Tuesday, November 30, 2010

Maybe I'll Just "Have Less & Live More!"

I was sitting at my computer when I heard the familiar sound of my rusty mailbox creaking shut. A sure indication that mail was waiting for me. "What could it be?", I thought to myself as I headed to the front door.

Real, hard copy mail comes less frequently these days as more communication is electronic. Perhaps this heightens the anticipation of opening the creaky cover to my mailbox.

It was, however, as expected, a couple more blatant appeals for me to "buy more stuff!" The first envelope was personally addressed, but gave no indication of the sender, other than a local P.O. Box number. Tearing open the envelope I was greeted with an uplifting holiday message.

Dear Leonard
It's holiday time - we're just counting the days. Are you ready? do you have the extra cash you need to help handle the additional expenses?
Use the attached Access Cheques to:

Be Spontaneous -Sometimes the best parties happen without a lot of planning
Buy some new furniture - A new sofa or reclining chair is a great addition to your home.
Start new family traditions - A family vacation could become an annual event.

Just think about all the fun you can have in the coming weeks. Use the attached cheques just like personal cheques, and start living your dream.
Wow! This is pretty exciting! Who knew that life can be so easy?!?! No money? No problem! I just need to write myself a cheque, or several if I need to, then I can throw caution to the wind, buy things & go places! I can be whimsical! I can Live Large and Start Living My Dream!!!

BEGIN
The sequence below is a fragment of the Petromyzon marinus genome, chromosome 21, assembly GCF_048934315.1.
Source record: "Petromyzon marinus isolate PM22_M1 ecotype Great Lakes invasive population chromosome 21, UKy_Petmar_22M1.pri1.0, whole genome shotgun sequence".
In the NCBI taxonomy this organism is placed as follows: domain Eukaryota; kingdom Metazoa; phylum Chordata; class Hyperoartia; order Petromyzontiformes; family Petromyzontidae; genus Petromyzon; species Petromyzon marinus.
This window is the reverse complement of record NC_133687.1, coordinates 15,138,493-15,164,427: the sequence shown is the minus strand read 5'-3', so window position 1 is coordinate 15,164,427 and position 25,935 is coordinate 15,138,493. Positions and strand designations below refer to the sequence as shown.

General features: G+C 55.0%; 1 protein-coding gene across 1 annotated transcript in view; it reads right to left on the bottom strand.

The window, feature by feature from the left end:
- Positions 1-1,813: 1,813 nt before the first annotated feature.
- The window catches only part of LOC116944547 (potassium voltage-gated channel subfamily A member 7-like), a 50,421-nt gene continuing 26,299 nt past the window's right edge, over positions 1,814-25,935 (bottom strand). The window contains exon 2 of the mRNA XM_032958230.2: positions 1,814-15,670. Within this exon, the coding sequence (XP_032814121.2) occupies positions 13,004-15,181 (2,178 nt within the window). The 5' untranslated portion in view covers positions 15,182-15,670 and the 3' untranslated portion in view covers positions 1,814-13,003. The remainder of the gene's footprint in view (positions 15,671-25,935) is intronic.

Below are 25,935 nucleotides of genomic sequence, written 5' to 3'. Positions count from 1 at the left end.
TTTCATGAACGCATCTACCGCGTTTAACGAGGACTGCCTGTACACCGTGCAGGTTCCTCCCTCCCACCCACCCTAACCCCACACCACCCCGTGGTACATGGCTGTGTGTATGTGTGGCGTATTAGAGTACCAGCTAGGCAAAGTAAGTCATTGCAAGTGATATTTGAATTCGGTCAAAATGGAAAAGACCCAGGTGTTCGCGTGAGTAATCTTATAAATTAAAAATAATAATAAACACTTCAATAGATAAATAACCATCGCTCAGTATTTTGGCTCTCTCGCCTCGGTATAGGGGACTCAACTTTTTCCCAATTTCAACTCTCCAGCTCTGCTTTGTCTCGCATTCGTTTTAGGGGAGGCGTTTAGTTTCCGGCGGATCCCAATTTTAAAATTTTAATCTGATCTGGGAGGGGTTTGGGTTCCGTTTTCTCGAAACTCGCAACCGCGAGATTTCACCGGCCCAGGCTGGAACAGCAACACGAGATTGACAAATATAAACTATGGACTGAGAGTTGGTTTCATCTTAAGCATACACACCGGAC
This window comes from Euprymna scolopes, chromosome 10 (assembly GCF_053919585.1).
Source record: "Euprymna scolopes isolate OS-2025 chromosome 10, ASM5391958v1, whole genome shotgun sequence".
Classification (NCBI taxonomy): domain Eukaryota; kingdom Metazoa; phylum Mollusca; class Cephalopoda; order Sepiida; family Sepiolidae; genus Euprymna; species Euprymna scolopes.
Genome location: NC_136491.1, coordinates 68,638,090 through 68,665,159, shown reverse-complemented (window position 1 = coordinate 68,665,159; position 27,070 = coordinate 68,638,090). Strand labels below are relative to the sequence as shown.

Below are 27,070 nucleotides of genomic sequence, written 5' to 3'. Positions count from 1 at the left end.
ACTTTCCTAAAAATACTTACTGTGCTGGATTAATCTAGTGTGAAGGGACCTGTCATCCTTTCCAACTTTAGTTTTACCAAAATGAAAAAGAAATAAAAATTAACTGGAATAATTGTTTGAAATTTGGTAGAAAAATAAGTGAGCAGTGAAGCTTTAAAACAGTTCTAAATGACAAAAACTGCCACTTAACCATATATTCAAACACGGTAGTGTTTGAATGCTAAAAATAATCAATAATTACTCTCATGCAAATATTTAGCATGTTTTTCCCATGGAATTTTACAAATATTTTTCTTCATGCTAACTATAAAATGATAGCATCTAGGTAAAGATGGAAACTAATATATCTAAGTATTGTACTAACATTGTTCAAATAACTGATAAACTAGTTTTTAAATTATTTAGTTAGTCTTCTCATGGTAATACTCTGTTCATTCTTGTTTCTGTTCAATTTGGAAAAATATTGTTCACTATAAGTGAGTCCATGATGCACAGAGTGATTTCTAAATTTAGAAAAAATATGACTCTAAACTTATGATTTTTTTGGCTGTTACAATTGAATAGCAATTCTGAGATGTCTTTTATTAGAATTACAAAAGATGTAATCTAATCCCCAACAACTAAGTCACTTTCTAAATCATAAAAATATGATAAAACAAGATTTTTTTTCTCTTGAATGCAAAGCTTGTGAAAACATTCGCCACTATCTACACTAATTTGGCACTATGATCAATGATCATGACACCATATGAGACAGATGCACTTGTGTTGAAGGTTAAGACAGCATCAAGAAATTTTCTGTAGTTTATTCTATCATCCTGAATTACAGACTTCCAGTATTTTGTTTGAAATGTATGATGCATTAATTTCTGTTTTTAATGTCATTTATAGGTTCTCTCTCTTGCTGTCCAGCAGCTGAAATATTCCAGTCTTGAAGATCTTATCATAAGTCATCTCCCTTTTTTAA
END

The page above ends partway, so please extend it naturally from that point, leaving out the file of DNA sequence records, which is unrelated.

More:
Feeling the enthusiasm rippling through my veins of how I will be enjoying life now that these wonderful cheques have arrived, I turn to the other envelope. Hmmmm, perhaps the news isn't as good. This letter is simply addressed to "The Resident". Nothing personal here, but I decide to look anyways, because it does proclaim on the front that "It's shiny. It's new." Opening the glossy enclosure wrapped with what appears to be a big red Christmas bow I discover images of gift cards from Best Buy and Future Shop. In bold letters it proclaims GET A FREE $200 GIFT CARD FROM FUTURE SHOP OR BEST BUY. Apparently, all I have to do is sign up for Rogers Digital TV & Rogers Hi-Speed Internet. Ah, but there is a tiny number 3 at the end of that last line indicating a footnote. Could there be a catch? I turn the four page card over to discover the "fine print" written in an ever so delicate, light gray font on a white background. To read it I need to turn on the big overhead light and reach for my reading glasses. With a bit of squinting I discover:
While quantities last. Offer available for a limited time and for new Digital TV and Hi-Speed Internet customers only, cannot be combined with any other discount and subject to change without notice. 1-year term required. Early Cancellation Fee applies. Excludes Rogers Ultra-Lite Internet tier.
So, what do these conditions mean? There is no mention of how much this will cost me, so, I decide some research is needed, and I head to the Roger's GiftCard promotion website. It takes about ten minutes to compile the figures. First, I discover that I will need to either rent or buy two pieces of hardware. A modem that will service my two computers will cost $4.50/mo. or $149 to purchase and a digital cable terminal costs $4.49/mo. or $99 to purchase. The least expensive Internet connection would cost $35.99/mo. and the least expensive digital TV would cost $31.49/mo. Finally, I need to pay $49.99 for installation. All numbers, of course, need to be multiplied by a minimum of 12 months. So, what does this add up to?